Not to mention the traditional display of man-butt that accompanies such events…
Since I was not on any real schedule, I decided to spend some time simply following the parade as weaved in and out of the small streets, collecting onlookers as it went. Eventually I decided I was ready to move on to my next destination: Hie Shrine which was holding the “Sanno Matsuri” – one of the three biggest shrine festivals in Tokyo.
Unfortunately, I think I missed the day that the festivities had supposedly been at their peak, (including a large parade and lots of vendors), but I nonetheless received a special commemorative goshuin (shrine stamp) specifically given during the festival. Typically it is common curtesy to say a prayer at the main shrine building before receiving a goshuin, however it was clear that it would be quite the wait, so I opted to forgo the prayer just the one time.
Apparently Hie Shrine is the resting place of the guardian deity of Tokyo, which explains the unusually extensive lineups.
It seemed that the visitors filling the main courtyard were mostly only interested in paying their respects, and purchasing spiritual/commemorative keepsakes. This meant that I got to experience the best of both worlds when it comes to shrine festivals. On one hand, the main grounds were filled with a collection of people, making it a wonderful place for people-watching.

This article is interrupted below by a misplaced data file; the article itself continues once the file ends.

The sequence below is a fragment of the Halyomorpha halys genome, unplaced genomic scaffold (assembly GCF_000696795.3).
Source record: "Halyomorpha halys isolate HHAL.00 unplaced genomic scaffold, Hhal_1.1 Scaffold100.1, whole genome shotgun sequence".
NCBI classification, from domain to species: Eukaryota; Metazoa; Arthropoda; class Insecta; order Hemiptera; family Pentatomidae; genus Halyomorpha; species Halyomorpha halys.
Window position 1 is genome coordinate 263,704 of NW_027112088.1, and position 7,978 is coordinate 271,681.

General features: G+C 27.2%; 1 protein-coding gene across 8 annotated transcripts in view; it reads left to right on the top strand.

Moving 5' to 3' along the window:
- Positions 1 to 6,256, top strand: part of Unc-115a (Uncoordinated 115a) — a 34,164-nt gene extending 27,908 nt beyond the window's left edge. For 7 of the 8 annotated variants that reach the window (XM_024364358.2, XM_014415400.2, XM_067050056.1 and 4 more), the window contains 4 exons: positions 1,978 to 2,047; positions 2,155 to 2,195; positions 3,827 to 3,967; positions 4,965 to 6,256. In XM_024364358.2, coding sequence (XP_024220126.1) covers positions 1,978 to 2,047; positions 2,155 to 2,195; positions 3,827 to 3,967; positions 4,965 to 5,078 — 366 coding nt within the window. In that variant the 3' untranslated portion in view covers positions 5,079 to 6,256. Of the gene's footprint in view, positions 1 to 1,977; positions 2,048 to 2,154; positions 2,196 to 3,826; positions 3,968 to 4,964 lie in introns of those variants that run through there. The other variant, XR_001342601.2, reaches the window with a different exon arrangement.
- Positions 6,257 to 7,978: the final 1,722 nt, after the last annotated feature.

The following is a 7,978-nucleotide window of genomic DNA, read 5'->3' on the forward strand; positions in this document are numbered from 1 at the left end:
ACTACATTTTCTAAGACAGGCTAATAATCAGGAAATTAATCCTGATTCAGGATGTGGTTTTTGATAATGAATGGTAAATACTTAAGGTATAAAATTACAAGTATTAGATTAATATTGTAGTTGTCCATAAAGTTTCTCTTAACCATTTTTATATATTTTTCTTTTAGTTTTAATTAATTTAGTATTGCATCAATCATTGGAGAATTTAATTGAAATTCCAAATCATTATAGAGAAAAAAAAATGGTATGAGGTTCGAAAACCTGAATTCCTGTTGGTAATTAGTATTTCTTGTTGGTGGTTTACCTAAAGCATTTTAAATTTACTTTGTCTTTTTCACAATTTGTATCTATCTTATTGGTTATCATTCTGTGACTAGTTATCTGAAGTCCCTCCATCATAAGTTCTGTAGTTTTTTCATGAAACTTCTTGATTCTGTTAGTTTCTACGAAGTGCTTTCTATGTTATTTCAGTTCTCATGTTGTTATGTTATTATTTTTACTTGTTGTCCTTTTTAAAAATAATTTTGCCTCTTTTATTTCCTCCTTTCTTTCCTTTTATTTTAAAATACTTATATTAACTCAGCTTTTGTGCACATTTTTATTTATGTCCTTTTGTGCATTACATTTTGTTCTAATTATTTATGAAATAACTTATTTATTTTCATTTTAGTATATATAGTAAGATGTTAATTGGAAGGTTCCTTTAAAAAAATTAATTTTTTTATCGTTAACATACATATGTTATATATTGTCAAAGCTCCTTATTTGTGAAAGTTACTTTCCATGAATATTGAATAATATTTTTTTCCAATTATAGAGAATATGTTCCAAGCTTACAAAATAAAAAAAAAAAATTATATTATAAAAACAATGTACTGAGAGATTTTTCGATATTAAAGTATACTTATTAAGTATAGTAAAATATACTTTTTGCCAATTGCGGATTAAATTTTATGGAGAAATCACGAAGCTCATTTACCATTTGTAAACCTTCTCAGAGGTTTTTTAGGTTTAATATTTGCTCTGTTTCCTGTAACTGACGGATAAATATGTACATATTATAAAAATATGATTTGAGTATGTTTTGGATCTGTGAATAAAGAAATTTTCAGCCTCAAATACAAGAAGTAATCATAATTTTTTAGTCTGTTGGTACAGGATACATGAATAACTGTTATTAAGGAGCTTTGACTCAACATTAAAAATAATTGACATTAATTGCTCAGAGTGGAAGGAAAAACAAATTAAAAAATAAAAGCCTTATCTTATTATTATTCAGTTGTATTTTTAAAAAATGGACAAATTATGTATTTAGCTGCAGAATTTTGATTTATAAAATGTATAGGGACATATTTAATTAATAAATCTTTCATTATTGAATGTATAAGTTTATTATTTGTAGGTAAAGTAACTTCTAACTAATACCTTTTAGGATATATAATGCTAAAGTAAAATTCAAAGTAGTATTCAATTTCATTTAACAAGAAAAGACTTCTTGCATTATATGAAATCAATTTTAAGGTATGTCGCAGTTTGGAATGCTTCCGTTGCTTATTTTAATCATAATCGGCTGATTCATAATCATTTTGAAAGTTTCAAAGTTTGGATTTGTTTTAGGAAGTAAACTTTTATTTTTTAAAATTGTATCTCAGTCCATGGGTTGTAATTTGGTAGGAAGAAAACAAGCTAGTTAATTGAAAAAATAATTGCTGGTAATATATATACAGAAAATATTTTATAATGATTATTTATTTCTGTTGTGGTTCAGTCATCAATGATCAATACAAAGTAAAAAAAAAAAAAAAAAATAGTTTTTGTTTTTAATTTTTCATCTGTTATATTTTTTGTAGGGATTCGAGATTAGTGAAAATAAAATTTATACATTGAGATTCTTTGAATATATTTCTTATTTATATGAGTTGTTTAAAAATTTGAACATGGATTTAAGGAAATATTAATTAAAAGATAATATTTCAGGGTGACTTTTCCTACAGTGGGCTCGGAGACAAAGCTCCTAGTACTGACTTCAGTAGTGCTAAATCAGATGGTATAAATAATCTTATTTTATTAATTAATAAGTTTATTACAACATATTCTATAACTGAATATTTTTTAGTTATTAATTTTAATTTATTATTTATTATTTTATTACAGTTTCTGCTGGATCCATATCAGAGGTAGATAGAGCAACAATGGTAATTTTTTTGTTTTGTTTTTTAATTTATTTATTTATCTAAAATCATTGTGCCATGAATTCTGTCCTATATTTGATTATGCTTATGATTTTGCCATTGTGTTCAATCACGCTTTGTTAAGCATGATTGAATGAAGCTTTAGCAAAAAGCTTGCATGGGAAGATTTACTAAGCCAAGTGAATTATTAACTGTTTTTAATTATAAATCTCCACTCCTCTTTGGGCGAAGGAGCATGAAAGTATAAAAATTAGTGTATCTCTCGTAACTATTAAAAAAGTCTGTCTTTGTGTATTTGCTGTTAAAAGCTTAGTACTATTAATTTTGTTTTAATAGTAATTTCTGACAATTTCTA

(how adorable is this little guy??)
And on the other hand, the rest of the shrine grounds were almost completely empty, giving me plenty of peaceful photo opportunities.
After this, I decided to make my way home and grab some dinner. However, my plans for the day were not yet over. I had one more shrine festival in mind to attend, which I knew had a famous annual parade held during the evening when the Torigoe jinga shrine is illuminated by lanterns.
Apparently this festival is especially well-known for having the heaviest mikoshi (weighing four tonnes) in Tokyo, which typically results in fights bearing out over who gets to carry it through the streets of Kuramae.
Although I was unfortunately too late to see the actual parade (missed it by only about 15 minutes), there were lots of pictures advertising the event.
However, I did get to catch the closing ceremony, which was crowded and difficult to hear, but nonetheless presented some pretty good photo opportunities…
Luckily, I had brought my friend Nate along who is 6’4″, so he was able to see above most of the other onlookers, and get some good photos on my behalf.
Finally, we headed back towards home, stopping in Shinjuku for some food and drinks at an izakaya in Shinjuku.
We stayed out until it was time to catch the last train home, and I went to bed still smiling from the day’s adventures.